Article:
Testing the effects of excitation from violent entertainment media on persuasion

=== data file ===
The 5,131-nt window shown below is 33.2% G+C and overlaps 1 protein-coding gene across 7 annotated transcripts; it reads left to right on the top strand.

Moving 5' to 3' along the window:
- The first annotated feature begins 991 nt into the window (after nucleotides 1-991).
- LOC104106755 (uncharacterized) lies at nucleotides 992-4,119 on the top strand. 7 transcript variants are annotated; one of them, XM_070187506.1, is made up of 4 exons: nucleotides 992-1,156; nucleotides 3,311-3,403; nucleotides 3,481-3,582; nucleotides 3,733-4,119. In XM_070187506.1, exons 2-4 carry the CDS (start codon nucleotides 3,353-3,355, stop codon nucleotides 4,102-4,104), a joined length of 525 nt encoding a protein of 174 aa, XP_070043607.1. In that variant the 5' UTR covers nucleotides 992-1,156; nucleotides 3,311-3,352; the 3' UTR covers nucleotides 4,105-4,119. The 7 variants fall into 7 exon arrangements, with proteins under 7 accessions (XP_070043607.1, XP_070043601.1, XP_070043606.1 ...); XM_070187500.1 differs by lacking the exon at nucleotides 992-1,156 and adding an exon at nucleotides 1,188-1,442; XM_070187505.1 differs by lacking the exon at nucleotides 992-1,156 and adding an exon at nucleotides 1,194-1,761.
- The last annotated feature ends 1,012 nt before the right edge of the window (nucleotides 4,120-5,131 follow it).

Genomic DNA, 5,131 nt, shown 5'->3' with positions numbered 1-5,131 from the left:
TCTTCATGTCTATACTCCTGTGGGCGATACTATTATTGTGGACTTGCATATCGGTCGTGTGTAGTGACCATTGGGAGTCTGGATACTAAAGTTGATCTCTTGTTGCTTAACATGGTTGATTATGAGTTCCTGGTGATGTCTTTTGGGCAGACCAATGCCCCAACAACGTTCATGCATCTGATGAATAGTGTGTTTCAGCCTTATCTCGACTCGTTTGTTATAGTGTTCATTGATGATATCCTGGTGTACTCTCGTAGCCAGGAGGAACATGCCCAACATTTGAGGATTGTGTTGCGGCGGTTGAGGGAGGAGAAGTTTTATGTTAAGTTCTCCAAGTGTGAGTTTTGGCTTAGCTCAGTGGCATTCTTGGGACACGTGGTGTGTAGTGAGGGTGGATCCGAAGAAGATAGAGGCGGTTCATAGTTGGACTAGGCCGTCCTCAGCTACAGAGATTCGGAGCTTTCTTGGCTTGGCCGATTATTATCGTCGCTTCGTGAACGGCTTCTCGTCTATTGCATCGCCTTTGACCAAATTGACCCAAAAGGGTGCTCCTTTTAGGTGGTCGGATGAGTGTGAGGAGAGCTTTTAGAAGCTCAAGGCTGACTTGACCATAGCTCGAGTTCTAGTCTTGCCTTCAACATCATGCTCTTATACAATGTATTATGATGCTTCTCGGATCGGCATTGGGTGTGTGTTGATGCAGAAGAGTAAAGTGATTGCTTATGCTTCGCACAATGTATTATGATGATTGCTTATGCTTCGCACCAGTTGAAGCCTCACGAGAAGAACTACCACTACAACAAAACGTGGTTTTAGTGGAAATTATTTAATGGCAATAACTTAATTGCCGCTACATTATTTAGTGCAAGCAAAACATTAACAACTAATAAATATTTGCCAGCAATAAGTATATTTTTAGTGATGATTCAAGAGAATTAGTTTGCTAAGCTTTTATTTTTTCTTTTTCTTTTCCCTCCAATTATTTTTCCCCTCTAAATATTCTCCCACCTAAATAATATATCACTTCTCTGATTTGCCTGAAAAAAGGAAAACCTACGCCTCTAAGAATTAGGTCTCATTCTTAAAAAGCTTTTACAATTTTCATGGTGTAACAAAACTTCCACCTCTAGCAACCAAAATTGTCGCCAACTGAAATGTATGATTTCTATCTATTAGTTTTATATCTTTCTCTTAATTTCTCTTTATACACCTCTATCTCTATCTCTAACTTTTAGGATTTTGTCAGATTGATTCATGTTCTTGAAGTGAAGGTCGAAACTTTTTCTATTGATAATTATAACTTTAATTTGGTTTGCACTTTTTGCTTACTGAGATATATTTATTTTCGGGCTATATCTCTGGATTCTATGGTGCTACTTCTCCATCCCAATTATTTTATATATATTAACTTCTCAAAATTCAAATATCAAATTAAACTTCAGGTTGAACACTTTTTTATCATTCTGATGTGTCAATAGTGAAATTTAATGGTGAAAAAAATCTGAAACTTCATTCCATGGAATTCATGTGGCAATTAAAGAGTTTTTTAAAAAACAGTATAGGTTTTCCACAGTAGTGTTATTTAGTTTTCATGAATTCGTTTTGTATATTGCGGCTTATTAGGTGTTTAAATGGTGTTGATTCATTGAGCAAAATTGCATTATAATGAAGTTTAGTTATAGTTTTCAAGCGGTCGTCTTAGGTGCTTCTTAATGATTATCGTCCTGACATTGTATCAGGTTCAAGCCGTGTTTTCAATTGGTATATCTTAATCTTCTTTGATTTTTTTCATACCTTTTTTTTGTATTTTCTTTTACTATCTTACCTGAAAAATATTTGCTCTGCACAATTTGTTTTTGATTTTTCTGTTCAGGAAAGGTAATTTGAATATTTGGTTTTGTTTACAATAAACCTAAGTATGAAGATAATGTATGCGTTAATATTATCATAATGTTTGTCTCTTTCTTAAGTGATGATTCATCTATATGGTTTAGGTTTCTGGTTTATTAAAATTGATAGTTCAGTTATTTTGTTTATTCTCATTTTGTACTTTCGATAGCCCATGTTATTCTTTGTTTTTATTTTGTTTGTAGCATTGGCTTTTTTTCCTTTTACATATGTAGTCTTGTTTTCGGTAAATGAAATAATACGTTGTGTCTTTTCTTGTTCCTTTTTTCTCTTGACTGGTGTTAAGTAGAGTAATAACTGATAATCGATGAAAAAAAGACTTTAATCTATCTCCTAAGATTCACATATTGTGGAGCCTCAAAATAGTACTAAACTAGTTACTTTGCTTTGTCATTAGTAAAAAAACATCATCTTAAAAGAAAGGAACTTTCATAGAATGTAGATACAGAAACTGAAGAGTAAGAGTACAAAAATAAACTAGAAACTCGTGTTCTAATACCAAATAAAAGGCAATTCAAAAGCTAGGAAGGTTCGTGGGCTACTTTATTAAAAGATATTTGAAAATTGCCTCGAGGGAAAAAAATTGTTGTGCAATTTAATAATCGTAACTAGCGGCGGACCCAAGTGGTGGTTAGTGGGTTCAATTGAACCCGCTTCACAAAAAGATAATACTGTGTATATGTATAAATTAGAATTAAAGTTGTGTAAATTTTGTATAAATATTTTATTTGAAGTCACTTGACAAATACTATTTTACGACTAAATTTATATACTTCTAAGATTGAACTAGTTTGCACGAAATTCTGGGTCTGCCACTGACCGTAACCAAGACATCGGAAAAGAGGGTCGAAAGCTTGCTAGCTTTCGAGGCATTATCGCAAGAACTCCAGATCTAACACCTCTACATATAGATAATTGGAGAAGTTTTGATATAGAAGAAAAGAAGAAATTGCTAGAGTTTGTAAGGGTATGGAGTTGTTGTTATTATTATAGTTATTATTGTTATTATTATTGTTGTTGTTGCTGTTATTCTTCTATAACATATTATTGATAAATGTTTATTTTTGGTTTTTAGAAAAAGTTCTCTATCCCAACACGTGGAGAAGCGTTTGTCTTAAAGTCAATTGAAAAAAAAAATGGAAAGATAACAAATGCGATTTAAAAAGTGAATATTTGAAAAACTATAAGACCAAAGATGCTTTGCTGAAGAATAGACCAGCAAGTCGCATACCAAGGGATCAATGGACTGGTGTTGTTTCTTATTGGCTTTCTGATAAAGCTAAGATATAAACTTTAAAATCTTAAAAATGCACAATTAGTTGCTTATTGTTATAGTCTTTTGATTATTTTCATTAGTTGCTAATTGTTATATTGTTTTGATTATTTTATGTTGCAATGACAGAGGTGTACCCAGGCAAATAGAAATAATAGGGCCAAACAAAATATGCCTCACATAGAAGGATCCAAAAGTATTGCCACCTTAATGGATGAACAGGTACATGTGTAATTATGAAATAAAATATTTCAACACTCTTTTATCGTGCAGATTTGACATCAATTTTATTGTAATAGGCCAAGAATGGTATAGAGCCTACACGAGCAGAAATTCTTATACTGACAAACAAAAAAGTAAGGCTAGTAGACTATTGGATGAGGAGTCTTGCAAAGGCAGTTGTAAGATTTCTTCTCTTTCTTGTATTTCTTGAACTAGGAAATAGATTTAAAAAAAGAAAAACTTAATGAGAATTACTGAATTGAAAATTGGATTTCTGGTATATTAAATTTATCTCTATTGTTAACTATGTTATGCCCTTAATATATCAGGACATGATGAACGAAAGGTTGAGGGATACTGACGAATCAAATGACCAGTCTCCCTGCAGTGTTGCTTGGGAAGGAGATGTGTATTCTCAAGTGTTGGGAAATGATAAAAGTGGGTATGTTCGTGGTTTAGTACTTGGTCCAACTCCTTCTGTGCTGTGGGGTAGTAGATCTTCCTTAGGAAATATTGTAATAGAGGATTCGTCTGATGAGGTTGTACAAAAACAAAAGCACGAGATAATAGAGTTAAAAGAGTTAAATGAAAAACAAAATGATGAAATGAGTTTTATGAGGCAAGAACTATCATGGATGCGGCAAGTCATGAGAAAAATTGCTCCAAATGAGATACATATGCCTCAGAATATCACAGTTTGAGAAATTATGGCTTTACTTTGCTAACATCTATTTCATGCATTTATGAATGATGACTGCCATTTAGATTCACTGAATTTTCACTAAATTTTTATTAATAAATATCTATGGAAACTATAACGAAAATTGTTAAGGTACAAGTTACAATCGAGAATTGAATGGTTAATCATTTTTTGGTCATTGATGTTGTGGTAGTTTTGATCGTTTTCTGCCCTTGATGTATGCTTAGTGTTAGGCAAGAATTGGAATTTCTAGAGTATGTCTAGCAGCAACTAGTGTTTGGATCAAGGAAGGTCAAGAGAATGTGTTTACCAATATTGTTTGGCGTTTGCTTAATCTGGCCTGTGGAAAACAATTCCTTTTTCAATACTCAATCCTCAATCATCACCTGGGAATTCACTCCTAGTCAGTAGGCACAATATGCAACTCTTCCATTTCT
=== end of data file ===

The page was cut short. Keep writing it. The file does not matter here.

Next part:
This study examined the effects of excitation from entertainment features on persuasion. The overlap of entertainment and persuasion dates back to oral cultures, and entertainment features in contemporary persuasive messages are common. However, there is a lack of research that empirically addresses the persuasive effects of residual excitation, which can result from entertainment features. The purpose of this study was to test whether or not residual excitation from a violent entertainment media stimulus could make participants more prone to persuasion from fallacious arguments containing appeals to emotion (emotional arguments). Additionally, this study explored how residual excitation from the same stimulus could affect persuasion from non-fallacious arguments containing minimal appeals to emotion (rational arguments). Responses to rational and emotional arguments were compared in a pre-post design. Drawing on ancient Greek concepts of entertainment features, emotion, and persuasion as well as contemporary psychology of entertainment theory, this study posited that arousal phenomena such as the excitation transfer effect could affect persuasion and tested this notion using a 2x2 within-subject design. Participants' heart rates and skin conductance responses were used as measures of excitation. The test arguments were fictional trial closing defense arguments. Participants were asked to imagine themselves on the jury and rate how likely they would be to acquit or convict the defendant based on the evidence they heard in each defense argument. Results indicated that after watching the violent Omaha Beach invasion scene from the film, Saving Private Ryan, participants, contrary to prediction, had less physiological excitation than before watching and were persuaded significantly more by rational than emotional arguments. However, participants tended to be more persuaded by rational than emotional arguments throughout the study (both pre and post-stimulus). Although emotional argument persuasion did increase slightly after the stimulus, this increase was not statistically significant. Thus, the stimulus and the resulting deficit of physiological excitation seemed to have little effect on persuasion. Additionally, the observed calming effect of the stimulus suggests the dominant notions about the excitatory effects of violent cinematic media may need to be reevaluated. Other implications, limitations, and potential research directions are also discussed.